Adoor Gopalakrishnan - A film-maker who has his own Theory & Philosophy

Source: The Hitavada      Date: 03 Feb 2018 09:32:08


 

Staff Reporter,

“Adoor has his own theory and Philosophy, one who grew under the shadow of Satyajit Ray, Mrunal and the likes,” reiterated renowned Director and Film maker Dr Jabbar Patel, who interviewed the legend Adoor Gopalakrishnan at the PVR Theatre on Friday. The programme was part of the Orange City International Film Festival in which on day two, a film made by Adoor Gopalakrishnan was first screened at PVR Theatre followed by the interview with Adoor.


Seated alongside during the interview was Samar Nakhate, Film critic and Guru, and Dr Chandrasekhar Meshram, Organising Secretary, OCIFF.
Adoor Gopalakrishna has to his credit 16 National Film Awards, Dadasaheb Falke Award and Padmabhushan.


Dr Patel did most of the questioning that led to Adoor explaining his views in his soft unhurried dialect. Asked about how he sees human beings in context of changing human spaces with reference to Indian Native Sensitivities, Characters, concept of space and globalisation, the changing scenario in Social Institutions and history, about different pace, that takes the film go deeper that touches the viewer inside, its temporal structure that is very important and the entire Journey of time and how Adoor designed it.


A non plus, thinking Adoor said “Pace of the film comes from within the subject. You are not improving on it. There is a whole lot of change outside the frame. One wonders why we are not responding to things around”. He seemed to be confounded by many points and hence managed to latch on to some, as can be seen from his reply. Dr Patel asked the legend about the making of a Film maker Adoor, a boy who came from Kerala to Pune and getting exposed to masters, and archives.


A relaxed Adoor spoke on how he got started off by not being a regular film viewer, but enjoyed seeing the semi mythological films that has the audience clapping and Cheering. Such films were a few in the 30’s but in the 40’s, and later in 50’s most of the films got made in Madras. It was the Bollywood of India then. I was impressed by V Shantaram’s ‘Jhanak Jhanak Payal Baje’ and later ‘Baiju Bawra’.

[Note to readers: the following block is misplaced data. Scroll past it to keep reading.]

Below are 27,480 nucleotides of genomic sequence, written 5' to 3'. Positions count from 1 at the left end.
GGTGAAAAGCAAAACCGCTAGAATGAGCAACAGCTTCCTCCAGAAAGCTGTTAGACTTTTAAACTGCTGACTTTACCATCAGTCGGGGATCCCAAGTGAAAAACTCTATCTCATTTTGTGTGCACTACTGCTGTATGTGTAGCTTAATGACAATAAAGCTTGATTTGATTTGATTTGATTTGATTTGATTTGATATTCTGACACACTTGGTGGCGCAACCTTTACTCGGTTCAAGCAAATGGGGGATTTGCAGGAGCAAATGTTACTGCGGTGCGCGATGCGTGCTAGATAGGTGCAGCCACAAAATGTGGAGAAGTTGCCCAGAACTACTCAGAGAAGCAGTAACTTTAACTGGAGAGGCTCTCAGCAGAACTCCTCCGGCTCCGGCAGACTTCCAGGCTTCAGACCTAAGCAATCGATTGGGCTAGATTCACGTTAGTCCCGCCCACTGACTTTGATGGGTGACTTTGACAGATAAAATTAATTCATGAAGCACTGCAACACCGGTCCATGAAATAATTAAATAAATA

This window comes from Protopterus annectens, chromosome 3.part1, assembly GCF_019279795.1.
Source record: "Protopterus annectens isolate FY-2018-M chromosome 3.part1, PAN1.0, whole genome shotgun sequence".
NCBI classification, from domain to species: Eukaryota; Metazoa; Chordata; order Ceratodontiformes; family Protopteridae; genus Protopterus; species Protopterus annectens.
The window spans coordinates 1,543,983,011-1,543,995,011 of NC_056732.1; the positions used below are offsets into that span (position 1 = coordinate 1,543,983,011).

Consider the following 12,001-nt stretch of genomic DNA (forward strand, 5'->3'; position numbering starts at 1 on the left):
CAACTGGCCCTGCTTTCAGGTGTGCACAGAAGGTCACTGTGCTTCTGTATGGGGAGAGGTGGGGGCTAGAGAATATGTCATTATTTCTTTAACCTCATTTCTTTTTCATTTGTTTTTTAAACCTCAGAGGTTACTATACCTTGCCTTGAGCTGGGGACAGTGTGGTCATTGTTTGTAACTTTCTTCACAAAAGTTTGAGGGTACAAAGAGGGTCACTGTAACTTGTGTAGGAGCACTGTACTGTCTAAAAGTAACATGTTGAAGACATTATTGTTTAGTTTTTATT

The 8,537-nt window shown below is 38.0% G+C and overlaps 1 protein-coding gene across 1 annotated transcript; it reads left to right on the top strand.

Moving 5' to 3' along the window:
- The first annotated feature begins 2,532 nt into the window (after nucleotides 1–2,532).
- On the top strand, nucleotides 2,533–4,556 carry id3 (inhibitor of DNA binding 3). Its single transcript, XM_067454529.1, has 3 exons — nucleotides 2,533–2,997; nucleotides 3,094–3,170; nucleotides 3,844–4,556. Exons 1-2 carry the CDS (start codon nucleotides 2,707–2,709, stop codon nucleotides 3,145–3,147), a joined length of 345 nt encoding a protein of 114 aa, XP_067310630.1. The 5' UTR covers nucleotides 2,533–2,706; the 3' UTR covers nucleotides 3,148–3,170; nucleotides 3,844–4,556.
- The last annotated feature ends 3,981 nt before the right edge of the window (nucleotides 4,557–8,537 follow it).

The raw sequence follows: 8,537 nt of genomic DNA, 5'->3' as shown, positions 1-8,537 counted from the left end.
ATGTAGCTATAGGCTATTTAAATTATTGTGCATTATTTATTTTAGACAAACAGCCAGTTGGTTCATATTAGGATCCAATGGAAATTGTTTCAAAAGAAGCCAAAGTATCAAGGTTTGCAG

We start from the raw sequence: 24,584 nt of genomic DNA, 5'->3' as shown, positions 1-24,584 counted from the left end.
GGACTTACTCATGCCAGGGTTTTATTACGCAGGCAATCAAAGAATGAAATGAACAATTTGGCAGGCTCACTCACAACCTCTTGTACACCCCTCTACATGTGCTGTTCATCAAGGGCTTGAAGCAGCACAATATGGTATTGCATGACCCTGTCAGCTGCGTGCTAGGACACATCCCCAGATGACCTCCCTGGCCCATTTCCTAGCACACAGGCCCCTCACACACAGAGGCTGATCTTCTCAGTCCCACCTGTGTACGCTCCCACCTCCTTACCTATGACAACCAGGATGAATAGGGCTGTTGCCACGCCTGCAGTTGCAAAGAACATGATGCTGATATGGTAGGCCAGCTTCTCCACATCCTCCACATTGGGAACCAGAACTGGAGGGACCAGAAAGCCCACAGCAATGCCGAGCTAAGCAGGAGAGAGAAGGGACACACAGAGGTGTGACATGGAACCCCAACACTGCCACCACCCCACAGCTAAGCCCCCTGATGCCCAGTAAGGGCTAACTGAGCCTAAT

About my exposure to masters, I was being taught from a syllabus that was made partly with inputs from France and Russia. I had no idea about what was in store for me. It was like jumping into the dark. I was discovering Cinema. I knew a lot about theatre and was expert. I continued to read about theatre in the library and also production in my first year, casually watching films. Prof Bahadur taught me in the second year. Indira Gandhi, then Minister for Information brought an expert from London to introduce film appreciation and advise the government on how to introduce Film appreciation. Satyajit recommended to Indira Gandhi the name of Ghatak who worked in Kolkata and he was appointed Vice Principal. Ghatak was a Film scholar. I learnt a lot from him. Film institute played a mojor role in changing the Cinema” remarked Adoor.


Dr Patel asked Adoor about the lyrical style,use of folk art, Kathakali, Mohini Attam, on which Adoor explained how in the olden days there was the film reel, that had a fixed time duration and one had to fit the scene in that. I do not like using technology for such things and making cuts. I made a simple adjustment that would appeal the viewer sitting in the front seat, getting a feeling of dance form, its beating rhythm with the light revealing only the performer”. Adoor would have continued on an on but time constraint led to the programme concluding on this mysterious note.